The Perfect Enemy | Rockland mobile Covid-19 test business says NJ partner kept the profits - Westfair Online
February 8, 2023

Rockland mobile Covid-19 test business says NJ partner kept the profits – Westfair Online

Rockland mobile Covid-19 test business says NJ partner kept the profits  Westfair Online

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A Rockland logistics company claims that a government-connected business has refused to pay for nearly 10,000 Covid-19 tests administered in Bergen County, New Jersey.

Tesfast LLC of Airmont accused Fastmed LLC of New Jersey of pocketing payments for services, in a complaint filed Jan. 11 in U.S. District Court, White Plains, and Bergen County of unjustly benefitting from the arrangement.

Tesfast mobile Covid-19 testing in Bergen County, NJ

Tesfast claims it had an oral agreement with Fastmed to provide mobile Covid-19 testing in Bergen County. The Rockland company agreed to provide the tests, testing vans and employees, and to administer the tests and get them processed at laboratories.

The New Jersey company would handle the billing and provide supplies, according to the complaint, and the partners would share profits on a 50-50 basis after expenses.

For three weeks, from December 2021 to  January 2022, the complaint states, 9,980 tests were administered in Bergen County.

Fastmed allegedly collected about $2.5 million — $251 per test — but has never paid Tesfast for its half of the profits.

Instead of paying, the complaint states, Fastmed complained that Tesfast was slow and there were “too many headaches with you guys.”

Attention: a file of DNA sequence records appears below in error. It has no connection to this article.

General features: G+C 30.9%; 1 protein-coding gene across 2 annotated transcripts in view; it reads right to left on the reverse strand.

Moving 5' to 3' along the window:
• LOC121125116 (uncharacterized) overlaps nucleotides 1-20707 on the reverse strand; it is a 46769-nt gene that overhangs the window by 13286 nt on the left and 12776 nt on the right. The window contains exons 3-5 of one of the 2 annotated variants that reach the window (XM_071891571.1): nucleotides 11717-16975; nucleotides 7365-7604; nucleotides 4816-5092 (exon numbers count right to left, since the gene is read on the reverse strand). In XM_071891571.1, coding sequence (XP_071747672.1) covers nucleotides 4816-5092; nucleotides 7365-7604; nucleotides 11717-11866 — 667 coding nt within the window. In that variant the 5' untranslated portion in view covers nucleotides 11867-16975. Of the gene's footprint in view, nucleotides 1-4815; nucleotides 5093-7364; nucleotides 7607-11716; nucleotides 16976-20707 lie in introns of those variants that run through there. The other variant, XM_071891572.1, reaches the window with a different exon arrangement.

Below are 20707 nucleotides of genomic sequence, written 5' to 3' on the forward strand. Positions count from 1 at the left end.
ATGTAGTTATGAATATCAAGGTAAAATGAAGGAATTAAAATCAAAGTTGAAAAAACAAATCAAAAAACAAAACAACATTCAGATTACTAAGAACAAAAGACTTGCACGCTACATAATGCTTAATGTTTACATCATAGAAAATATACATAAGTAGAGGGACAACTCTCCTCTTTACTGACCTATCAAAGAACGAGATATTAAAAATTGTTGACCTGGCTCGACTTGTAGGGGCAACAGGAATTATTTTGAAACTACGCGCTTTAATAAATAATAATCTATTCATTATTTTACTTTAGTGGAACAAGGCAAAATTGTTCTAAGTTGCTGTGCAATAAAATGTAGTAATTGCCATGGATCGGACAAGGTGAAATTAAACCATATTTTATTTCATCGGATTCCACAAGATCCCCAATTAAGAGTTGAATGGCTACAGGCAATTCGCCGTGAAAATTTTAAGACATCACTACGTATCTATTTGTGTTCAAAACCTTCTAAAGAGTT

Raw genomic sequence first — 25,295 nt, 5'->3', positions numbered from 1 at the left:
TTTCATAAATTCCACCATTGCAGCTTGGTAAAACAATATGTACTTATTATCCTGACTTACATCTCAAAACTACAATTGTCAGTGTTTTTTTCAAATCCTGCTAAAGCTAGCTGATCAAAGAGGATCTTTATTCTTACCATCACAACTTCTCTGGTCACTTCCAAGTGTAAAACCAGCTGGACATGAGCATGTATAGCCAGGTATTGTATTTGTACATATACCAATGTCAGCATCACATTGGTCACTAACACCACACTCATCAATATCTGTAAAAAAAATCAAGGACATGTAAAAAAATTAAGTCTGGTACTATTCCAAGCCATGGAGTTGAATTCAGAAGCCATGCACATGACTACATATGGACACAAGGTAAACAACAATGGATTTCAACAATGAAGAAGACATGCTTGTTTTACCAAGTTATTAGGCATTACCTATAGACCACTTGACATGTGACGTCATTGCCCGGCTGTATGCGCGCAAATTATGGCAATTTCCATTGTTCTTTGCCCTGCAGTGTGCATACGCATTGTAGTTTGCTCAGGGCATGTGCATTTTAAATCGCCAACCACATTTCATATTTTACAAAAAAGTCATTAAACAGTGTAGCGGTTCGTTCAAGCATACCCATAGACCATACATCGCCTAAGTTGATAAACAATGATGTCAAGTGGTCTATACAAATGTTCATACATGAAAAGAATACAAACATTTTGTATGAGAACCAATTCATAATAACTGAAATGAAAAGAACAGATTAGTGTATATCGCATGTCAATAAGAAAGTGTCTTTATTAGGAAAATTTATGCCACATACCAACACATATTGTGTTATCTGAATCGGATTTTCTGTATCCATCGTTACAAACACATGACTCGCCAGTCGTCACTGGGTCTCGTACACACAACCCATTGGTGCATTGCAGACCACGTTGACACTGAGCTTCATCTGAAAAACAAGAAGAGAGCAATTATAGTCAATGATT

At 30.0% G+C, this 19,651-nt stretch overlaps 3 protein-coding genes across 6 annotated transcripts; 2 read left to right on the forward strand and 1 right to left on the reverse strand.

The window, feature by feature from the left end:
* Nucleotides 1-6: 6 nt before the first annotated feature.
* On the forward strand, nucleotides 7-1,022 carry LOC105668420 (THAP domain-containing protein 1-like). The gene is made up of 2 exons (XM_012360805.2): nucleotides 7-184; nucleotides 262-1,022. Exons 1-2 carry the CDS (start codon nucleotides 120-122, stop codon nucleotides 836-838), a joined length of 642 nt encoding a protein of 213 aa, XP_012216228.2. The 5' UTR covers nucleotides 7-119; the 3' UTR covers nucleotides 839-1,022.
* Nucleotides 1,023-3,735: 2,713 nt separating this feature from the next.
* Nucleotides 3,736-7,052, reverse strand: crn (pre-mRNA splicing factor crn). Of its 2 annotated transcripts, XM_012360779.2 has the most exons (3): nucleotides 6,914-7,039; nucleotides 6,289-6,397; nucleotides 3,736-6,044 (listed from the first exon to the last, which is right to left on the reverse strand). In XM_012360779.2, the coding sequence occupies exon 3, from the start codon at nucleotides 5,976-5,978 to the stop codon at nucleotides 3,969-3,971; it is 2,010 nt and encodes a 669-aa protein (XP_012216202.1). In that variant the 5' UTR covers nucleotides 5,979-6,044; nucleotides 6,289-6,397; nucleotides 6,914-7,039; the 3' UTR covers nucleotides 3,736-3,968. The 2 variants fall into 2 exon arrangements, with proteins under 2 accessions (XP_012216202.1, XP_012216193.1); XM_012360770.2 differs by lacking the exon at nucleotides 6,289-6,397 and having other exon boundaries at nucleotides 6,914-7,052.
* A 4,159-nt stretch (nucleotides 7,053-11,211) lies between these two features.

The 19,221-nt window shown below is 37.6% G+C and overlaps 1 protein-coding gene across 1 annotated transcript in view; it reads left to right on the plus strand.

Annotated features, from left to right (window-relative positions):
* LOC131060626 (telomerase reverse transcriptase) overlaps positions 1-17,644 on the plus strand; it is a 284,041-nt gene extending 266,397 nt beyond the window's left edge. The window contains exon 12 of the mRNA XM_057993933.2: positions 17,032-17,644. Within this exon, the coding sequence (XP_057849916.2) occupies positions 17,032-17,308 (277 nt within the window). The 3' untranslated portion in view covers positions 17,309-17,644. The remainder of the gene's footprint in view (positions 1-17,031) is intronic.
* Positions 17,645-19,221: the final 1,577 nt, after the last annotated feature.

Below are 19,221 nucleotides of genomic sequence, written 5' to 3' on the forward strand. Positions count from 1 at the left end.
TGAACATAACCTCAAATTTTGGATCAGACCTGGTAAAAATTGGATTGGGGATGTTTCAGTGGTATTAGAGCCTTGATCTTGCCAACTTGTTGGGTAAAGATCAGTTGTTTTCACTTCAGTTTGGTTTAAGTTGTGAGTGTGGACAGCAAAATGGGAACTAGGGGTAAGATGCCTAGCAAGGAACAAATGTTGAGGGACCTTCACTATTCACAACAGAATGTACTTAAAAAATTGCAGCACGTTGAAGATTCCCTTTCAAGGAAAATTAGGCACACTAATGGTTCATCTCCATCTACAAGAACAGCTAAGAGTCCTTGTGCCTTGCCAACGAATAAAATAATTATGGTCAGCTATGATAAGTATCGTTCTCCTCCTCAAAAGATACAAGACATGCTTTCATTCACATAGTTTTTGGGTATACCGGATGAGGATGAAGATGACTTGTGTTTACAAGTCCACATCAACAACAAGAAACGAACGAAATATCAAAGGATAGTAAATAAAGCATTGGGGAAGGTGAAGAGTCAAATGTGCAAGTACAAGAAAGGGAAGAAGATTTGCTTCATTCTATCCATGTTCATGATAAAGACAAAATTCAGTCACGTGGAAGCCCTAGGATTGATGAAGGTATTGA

The Tesfast logistics managers include Rockland residents Simon Apel, Alexander Katz, Aaron Kraminer and Joseph Krausz. Fastmed is associated with New Jersey residents Richards Alfonja, Eric Bober, and Yonah Carlebach.

Tesfast attorney Scott Levenson argues that Fastmed and its principals fraudulently induced the deal and were unjustly enriched because they “never intended to pay them for their services.” Attempts to contact Fastmed for its side of the story failed.

The complaint does not state whether Bergen County was a party to the oral agreement, but it says the county violated a civil racketeering law by promoting the testing service for the benefit of residents knowing that Fastmed was not going to pay Tesfast. Bergen County Counsel Thomas J. Duch did not reply to a message asking for the county’s response to the allegations.

Tesfast says it lost out on more than $1 million in profits, and it is seeking three times as much in damages.